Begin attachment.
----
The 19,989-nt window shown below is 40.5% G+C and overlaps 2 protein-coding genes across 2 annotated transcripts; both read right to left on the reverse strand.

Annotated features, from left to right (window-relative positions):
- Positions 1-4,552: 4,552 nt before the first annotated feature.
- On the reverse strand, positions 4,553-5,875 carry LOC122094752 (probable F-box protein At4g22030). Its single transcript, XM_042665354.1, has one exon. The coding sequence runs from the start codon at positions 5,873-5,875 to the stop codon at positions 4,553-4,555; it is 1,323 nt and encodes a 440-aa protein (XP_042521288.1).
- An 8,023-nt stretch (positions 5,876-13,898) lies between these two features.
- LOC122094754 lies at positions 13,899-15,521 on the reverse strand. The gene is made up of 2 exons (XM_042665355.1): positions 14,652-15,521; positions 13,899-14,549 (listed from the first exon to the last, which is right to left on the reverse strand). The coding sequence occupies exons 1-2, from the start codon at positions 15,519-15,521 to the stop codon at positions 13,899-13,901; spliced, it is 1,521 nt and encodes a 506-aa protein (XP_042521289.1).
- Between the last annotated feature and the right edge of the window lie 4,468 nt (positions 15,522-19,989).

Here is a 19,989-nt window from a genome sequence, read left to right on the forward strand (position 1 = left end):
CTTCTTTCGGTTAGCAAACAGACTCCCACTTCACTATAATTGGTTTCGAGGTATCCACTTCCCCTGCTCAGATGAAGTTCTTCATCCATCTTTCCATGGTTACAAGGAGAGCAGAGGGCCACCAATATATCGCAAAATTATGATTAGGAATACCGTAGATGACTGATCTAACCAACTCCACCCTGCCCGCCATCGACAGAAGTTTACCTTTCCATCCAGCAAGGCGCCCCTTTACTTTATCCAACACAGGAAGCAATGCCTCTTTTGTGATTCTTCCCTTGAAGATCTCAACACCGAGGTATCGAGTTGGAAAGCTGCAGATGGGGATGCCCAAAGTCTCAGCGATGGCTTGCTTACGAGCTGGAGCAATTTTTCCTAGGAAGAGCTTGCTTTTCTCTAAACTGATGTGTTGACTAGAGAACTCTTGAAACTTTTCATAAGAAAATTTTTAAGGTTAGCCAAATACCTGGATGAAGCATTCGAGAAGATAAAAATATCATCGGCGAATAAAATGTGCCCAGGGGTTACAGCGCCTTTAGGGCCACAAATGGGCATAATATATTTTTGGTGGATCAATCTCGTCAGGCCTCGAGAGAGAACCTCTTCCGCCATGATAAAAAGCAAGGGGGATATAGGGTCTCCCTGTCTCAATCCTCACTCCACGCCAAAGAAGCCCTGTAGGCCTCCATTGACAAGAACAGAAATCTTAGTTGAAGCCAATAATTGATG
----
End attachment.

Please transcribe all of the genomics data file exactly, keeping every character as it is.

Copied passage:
The 19,989-nt window shown below is 40.5% G+C and overlaps 2 protein-coding genes across 2 annotated transcripts; both read right to left on the reverse strand.

Annotated features, from left to right (window-relative positions):
- Positions 1-4,552: 4,552 nt before the first annotated feature.
- On the reverse strand, positions 4,553-5,875 carry LOC122094752 (probable F-box protein At4g22030). Its single transcript, XM_042665354.1, has one exon. The coding sequence runs from the start codon at positions 5,873-5,875 to the stop codon at positions 4,553-4,555; it is 1,323 nt and encodes a 440-aa protein (XP_042521288.1).
- An 8,023-nt stretch (positions 5,876-13,898) lies between these two features.
- LOC122094754 lies at positions 13,899-15,521 on the reverse strand. The gene is made up of 2 exons (XM_042665355.1): positions 14,652-15,521; positions 13,899-14,549 (listed from the first exon to the last, which is right to left on the reverse strand). The coding sequence occupies exons 1-2, from the start codon at positions 15,519-15,521 to the stop codon at positions 13,899-13,901; spliced, it is 1,521 nt and encodes a 506-aa protein (XP_042521289.1).
- Between the last annotated feature and the right edge of the window lie 4,468 nt (positions 15,522-19,989).

Here is a 19,989-nt window from a genome sequence, read left to right on the forward strand (position 1 = left end):
CTTCTTTCGGTTAGCAAACAGACTCCCACTTCACTATAATTGGTTTCGAGGTATCCACTTCCCCTGCTCAGATGAAGTTCTTCATCCATCTTTCCATGGTTACAAGGAGAGCAGAGGGCCACCAATATATCGCAAAATTATGATTAGGAATACCGTAGATGACTGATCTAACCAACTCCACCCTGCCCGCCATCGACAGAAGTTTACCTTTCCATCCAGCAAGGCGCCCCTTTACTTTATCCAACACAGGAAGCAATGCCTCTTTTGTGATTCTTCCCTTGAAGATCTCAACACCGAGGTATCGAGTTGGAAAGCTGCAGATGGGGATGCCCAAAGTCTCAGCGATGGCTTGCTTACGAGCTGGAGCAATTTTTCCTAGGAAGAGCTTGCTTTTCTCTAAACTGATGTGTTGACTAGAGAACTCTTGAAACTTTTCATAAGAAAATTTTTAAGGTTAGCCAAATACCTGGATGAAGCATTCGAGAAGATAAAAATATCATCGGCGAATAAAATGTGCCCAGGGGTTACAGCGCCTTTAGGGCCACAAATGGGCATAATATATTTTTGGTGGATCAATCTCGTCAGGCCTCGAGAGAGAACCTCTTCCGCCATGATAAAAAGCAAGGGGGATATAGGGTCTCCCTGTCTCAATCCTCACTCCACGCCAAAGAAGCCCTGTAGGCCTCCATTGACAAGAACAGAAATCTTAGTTGAAGCCAATAATTGATG